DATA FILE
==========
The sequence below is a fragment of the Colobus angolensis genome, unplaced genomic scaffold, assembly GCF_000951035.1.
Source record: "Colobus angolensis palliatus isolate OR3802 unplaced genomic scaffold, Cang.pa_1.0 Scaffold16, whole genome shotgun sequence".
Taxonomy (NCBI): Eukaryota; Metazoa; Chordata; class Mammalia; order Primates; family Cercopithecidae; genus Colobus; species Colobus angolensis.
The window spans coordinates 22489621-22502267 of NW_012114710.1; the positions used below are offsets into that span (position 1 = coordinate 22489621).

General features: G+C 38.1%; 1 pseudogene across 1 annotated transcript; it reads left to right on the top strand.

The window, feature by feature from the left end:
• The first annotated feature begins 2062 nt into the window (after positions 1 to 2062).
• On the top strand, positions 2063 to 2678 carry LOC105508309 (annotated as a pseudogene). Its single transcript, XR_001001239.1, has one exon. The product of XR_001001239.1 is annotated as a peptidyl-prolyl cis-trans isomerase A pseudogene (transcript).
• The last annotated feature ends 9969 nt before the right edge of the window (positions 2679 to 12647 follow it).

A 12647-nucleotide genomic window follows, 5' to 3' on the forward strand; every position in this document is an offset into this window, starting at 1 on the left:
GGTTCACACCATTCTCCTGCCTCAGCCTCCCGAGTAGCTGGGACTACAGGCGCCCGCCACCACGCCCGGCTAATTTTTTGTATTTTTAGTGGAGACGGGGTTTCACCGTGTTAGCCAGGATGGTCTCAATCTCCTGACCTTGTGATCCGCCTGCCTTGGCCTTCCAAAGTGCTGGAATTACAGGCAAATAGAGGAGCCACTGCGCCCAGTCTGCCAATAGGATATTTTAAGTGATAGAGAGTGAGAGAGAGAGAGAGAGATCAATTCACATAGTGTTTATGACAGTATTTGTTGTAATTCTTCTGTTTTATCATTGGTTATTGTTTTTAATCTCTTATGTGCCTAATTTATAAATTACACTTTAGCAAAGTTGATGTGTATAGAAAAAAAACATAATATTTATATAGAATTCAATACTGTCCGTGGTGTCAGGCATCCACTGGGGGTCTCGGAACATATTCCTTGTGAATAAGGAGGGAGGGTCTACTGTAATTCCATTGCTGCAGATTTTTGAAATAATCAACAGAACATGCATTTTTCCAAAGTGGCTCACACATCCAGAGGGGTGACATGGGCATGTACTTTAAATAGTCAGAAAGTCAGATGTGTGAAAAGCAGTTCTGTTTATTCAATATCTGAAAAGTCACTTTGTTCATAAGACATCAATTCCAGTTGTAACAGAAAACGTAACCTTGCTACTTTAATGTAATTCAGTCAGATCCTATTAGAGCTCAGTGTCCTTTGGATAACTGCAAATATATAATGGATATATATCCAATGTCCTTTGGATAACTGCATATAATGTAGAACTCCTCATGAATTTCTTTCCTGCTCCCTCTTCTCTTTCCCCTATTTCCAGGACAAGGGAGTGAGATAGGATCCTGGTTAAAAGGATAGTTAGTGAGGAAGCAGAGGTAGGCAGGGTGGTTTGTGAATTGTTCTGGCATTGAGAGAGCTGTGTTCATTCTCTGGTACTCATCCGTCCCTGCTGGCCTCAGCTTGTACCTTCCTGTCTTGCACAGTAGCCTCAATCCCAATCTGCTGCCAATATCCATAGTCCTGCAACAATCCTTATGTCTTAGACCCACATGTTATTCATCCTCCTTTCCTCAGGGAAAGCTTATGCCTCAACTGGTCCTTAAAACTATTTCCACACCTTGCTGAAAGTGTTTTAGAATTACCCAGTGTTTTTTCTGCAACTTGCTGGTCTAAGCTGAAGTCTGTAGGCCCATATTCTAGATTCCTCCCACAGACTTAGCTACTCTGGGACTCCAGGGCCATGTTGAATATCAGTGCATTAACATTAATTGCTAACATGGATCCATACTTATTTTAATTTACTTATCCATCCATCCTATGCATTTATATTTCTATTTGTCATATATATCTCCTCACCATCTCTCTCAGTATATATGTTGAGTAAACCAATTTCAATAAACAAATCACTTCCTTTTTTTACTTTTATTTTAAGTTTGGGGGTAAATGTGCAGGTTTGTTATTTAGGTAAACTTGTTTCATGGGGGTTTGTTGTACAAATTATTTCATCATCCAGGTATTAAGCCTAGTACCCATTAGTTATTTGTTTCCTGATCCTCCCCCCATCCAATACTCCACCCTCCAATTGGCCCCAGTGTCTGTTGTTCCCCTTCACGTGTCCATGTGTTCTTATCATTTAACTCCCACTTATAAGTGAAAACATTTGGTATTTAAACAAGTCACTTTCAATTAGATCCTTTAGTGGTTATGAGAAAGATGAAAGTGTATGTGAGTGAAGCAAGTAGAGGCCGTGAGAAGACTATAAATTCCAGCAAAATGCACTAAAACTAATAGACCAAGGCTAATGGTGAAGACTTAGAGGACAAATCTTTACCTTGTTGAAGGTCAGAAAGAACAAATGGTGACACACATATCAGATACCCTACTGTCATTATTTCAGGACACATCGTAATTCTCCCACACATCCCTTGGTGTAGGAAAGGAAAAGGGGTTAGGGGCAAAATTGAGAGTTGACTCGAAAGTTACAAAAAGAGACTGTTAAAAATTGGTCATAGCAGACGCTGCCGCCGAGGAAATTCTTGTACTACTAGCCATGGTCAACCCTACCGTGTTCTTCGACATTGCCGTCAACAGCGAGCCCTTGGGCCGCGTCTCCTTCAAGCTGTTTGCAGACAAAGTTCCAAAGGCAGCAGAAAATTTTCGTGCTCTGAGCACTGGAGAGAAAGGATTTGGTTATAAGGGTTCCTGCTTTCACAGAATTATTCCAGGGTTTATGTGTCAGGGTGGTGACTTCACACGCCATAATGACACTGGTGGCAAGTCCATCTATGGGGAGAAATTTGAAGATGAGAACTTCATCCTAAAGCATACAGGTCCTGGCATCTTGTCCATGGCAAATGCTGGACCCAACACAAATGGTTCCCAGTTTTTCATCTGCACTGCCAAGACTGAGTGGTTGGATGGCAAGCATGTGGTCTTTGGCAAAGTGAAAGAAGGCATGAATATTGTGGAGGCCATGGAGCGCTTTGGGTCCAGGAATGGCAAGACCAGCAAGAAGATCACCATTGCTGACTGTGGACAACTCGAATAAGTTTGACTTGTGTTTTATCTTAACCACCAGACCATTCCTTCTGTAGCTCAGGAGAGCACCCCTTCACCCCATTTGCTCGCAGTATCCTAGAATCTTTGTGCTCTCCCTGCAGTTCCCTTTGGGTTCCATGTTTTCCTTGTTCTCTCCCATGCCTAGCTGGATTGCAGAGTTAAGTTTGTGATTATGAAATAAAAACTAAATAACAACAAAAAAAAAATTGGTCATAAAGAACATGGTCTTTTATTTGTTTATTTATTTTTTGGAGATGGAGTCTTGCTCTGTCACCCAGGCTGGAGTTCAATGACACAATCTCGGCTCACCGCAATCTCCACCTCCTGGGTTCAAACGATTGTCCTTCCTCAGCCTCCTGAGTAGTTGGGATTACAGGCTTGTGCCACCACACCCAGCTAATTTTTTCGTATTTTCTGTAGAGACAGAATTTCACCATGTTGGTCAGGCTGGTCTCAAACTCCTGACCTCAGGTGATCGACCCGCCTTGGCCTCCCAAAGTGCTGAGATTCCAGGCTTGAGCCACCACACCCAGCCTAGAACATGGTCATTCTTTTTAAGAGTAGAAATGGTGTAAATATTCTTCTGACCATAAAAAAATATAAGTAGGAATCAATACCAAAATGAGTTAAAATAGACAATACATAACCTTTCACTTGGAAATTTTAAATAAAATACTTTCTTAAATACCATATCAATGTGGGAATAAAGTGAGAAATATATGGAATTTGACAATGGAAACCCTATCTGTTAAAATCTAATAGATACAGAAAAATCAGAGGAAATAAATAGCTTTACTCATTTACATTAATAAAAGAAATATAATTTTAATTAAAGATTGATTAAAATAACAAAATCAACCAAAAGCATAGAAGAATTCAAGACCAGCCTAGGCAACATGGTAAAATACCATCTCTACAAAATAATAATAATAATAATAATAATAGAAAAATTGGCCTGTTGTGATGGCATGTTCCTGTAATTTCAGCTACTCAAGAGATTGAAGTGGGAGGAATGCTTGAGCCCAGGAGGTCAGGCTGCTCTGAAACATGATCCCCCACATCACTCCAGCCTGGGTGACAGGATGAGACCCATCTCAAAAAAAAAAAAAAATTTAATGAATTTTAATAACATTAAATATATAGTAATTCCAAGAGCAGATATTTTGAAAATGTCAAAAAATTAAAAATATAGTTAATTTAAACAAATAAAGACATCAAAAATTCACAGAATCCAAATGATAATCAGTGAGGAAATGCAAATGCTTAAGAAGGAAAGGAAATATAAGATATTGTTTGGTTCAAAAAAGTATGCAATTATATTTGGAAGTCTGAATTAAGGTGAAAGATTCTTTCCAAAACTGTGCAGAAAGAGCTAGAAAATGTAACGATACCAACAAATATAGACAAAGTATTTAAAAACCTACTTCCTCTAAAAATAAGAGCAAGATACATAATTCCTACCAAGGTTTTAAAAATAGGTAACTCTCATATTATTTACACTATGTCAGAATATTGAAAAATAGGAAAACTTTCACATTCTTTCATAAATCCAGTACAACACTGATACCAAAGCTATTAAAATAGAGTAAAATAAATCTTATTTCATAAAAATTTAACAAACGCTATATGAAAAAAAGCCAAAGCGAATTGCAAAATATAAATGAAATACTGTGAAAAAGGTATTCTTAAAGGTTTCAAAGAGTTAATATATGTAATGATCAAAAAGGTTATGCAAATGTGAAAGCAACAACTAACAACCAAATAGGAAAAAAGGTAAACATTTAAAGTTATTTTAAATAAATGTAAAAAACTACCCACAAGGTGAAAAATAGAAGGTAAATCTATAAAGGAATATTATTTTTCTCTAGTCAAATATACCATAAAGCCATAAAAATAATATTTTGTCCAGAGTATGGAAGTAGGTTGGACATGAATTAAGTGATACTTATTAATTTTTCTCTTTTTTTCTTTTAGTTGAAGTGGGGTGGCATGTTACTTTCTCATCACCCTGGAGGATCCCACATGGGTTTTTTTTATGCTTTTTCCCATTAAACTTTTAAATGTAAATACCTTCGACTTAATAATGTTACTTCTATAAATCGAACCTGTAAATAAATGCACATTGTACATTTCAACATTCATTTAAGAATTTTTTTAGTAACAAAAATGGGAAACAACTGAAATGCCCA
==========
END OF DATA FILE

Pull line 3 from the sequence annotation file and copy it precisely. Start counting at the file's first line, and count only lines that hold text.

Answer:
Taxonomy (NCBI): Eukaryota; Metazoa; Chordata; class Mammalia; order Primates; family Cercopithecidae; genus Colobus; species Colobus angolensis.